(NaturalNews) Having weaker, smaller muscles isn't just a cosmetic problem for older people. It contributes to countless deaths and suffering in the elderly, too, because it puts them at high risk for falls and fractures. Mainstream medicine has long asserted that significant muscle loss is inevitable as you age, although exercise can help some.
What's more, muscle loss (technically called sarcopenia) doesn't just strike all of a sudden when you are extremely old, either. Muscle loss can start in your 30s. In a new article just published in Today's Dietician, Becky Dorner, RD, and Mary Ellen Posthauer, RD, note that, "between the ages of 30 and 60, the average adult will gain 1lb of weight and lose 1/2 lb of muscle yearly, a total gain of 30 lbs of fat and a loss of 15 lbs of muscle."
Although significant muscle loss may sound like a depressing part of aging, that is simply the fate of aging humans, there may be ways to stop it. Weight bearing exercise has long been known to benefit muscle strength but it turns out nutritional changes could be a key to avoiding and even reversing muscle loss due to age. A study recently published in the Osteoporosis International journal concludes that dietary strategies could be effective in halting muscle mass loss.
The new review of numerous worldwide studies by the International Osteoporosis Foundation (IOF) Nutrition Working Group identified these important nutritional factors shown to be not only likely beneficial to the prevention and maintenance of muscle mass but to the treatment of sarcopenia, as well:
Avoiding dietary acid loads. Excess intake of acid-producing nutrients (meat and cereal grains) and a low intake of alkalizing fruits and vegetables appear to have negative effects on the body's muscles and skeleton. The researchers noted that eating more fruits and vegetables should benefit both bones and muscles.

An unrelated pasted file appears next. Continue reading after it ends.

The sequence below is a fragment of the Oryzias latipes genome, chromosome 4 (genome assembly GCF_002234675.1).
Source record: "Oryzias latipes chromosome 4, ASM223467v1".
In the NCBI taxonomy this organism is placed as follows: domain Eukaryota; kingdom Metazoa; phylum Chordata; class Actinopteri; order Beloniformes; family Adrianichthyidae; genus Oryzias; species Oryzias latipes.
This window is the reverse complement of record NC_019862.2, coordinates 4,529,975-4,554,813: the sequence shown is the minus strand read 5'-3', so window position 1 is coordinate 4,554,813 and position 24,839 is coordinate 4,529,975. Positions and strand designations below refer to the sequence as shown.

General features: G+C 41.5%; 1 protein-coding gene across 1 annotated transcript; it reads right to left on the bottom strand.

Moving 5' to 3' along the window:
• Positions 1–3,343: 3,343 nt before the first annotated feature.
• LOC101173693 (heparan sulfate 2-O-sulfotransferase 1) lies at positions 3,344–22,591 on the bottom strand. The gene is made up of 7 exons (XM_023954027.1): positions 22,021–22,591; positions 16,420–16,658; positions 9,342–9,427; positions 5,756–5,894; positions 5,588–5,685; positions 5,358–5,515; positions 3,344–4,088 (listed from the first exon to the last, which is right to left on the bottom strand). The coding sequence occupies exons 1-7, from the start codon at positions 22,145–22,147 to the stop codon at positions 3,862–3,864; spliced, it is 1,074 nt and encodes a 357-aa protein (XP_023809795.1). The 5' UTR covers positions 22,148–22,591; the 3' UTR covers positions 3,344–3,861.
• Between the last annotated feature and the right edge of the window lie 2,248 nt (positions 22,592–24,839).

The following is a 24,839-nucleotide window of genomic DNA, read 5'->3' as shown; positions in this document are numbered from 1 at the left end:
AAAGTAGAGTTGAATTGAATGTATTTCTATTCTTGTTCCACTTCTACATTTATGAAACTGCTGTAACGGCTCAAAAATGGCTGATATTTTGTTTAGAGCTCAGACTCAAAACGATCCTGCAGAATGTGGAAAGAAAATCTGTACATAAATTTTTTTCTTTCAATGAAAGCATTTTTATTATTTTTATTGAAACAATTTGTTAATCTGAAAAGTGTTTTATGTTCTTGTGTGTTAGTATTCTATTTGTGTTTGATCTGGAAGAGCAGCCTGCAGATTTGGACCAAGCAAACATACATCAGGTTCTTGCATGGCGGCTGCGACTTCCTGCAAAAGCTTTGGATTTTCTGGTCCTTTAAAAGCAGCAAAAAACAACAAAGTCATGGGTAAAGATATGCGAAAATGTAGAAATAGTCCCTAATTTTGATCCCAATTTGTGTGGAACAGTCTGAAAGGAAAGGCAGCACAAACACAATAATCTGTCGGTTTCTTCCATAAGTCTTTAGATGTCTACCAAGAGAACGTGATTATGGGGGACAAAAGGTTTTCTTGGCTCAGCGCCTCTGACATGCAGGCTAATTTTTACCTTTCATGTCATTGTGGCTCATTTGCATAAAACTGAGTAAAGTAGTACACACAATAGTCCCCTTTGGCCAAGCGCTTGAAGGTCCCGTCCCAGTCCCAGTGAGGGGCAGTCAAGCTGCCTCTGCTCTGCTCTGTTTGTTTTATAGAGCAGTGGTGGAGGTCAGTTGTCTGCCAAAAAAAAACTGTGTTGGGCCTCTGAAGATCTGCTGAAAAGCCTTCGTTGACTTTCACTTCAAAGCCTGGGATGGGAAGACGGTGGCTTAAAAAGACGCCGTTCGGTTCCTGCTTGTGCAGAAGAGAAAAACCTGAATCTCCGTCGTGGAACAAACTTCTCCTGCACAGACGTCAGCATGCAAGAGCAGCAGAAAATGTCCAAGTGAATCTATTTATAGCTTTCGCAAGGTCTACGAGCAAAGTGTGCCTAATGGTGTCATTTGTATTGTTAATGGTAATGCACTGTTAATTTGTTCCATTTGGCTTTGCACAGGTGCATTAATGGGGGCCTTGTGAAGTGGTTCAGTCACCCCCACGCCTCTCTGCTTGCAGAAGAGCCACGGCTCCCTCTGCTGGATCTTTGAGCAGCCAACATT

Protein. Adequate protein plays an integral part in muscle health. However, getting this protein from meat could be counter-productive because it raises the acidity of the body, possibly negatively impacting muscle mass.
Vitamin D. As Natural News has reported previously, many studies have indicated a role for vitamin D in building health in a host of ways - including the development and preservation of muscle mass and function. The new study recommends getting adequate vitamin D through exposure to sunlight and/or supplements.
Vitamin B12 and/or folic acid. The IOF researchers say more research is needed on these vitamins but they appear to play a role in improving muscle function and strength. In addition, the scientists are calling for more studies to see if antioxidants can potential prevent and treat sarcopenia, too.
"The most obvious intervention against sarcopenia is exercise in the form of resistance training," Professor Jean-Philippe Bonjour, co-author of the paper and Professor of Medicine at the University of Geneva, said in a press statement. "However, adequate nutritional intake and an optimal dietary acid-base balance are also very important elements of any strategy to preserve muscle mass and strength during aging."
About the author: Sherry Baker is a widely published writer whose work has appeared in Newsweek, Health, the Atlanta Journal and Constitution, Yoga Journal, Optometry, Atlanta, Arthritis Today, Natural Healing Newsletter, OMNI, UCLA''''s "Healthy Years" newsletter, Mount Sinai School of Medicine''''s "Focus on Health Aging" newsletter, the Cleveland Clinic''''s "Men''''s Health Advisor" newsletter and many others.